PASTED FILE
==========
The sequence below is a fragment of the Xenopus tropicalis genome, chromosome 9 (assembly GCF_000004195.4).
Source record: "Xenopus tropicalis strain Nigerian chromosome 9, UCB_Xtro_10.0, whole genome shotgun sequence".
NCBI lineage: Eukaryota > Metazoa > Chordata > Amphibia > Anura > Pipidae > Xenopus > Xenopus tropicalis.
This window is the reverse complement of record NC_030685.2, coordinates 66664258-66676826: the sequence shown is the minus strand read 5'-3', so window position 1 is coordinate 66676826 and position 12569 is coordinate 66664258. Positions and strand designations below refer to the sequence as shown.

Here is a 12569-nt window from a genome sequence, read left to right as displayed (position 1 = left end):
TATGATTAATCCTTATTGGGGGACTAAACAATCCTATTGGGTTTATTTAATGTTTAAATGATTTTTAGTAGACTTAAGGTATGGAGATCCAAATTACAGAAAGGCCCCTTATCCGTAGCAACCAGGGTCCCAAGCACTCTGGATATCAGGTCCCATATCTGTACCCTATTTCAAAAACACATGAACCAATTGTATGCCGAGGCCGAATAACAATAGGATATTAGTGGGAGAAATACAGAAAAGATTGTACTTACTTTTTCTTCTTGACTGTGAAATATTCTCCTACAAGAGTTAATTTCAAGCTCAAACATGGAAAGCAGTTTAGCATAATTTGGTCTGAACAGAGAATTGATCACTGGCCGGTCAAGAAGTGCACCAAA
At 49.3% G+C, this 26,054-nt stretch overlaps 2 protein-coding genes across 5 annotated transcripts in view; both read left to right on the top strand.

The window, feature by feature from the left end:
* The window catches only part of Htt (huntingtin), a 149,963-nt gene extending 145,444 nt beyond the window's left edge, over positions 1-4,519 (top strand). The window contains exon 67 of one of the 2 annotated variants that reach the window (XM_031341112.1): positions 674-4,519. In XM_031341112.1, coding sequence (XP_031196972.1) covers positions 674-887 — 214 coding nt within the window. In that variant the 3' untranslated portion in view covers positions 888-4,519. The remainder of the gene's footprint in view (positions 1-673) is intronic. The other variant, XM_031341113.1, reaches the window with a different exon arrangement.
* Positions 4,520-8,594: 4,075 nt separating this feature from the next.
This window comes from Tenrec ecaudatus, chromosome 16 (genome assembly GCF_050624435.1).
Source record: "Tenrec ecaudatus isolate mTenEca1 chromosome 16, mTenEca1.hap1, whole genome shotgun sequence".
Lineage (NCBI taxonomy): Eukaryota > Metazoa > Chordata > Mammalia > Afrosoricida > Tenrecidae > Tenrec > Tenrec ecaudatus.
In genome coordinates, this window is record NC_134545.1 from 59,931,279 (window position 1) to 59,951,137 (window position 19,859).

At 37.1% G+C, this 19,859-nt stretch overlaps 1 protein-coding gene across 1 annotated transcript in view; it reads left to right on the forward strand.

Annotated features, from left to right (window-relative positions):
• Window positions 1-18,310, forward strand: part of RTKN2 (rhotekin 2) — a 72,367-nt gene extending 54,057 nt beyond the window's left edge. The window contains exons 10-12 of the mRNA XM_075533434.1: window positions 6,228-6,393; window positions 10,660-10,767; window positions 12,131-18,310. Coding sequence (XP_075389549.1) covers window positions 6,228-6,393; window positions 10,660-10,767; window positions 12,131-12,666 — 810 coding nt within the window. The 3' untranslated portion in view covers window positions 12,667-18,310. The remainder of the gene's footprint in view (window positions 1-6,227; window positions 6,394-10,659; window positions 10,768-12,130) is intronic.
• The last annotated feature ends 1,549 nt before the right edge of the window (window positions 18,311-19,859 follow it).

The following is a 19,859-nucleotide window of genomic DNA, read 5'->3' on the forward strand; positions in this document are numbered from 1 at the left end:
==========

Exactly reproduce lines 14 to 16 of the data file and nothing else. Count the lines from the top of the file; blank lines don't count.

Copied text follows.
In genome coordinates, this window is record NC_134545.1 from 59,931,279 (window position 1) to 59,951,137 (window position 19,859).

At 37.1% G+C, this 19,859-nt stretch overlaps 1 protein-coding gene across 1 annotated transcript in view; it reads left to right on the forward strand.

Annotated features, from left to right (window-relative positions):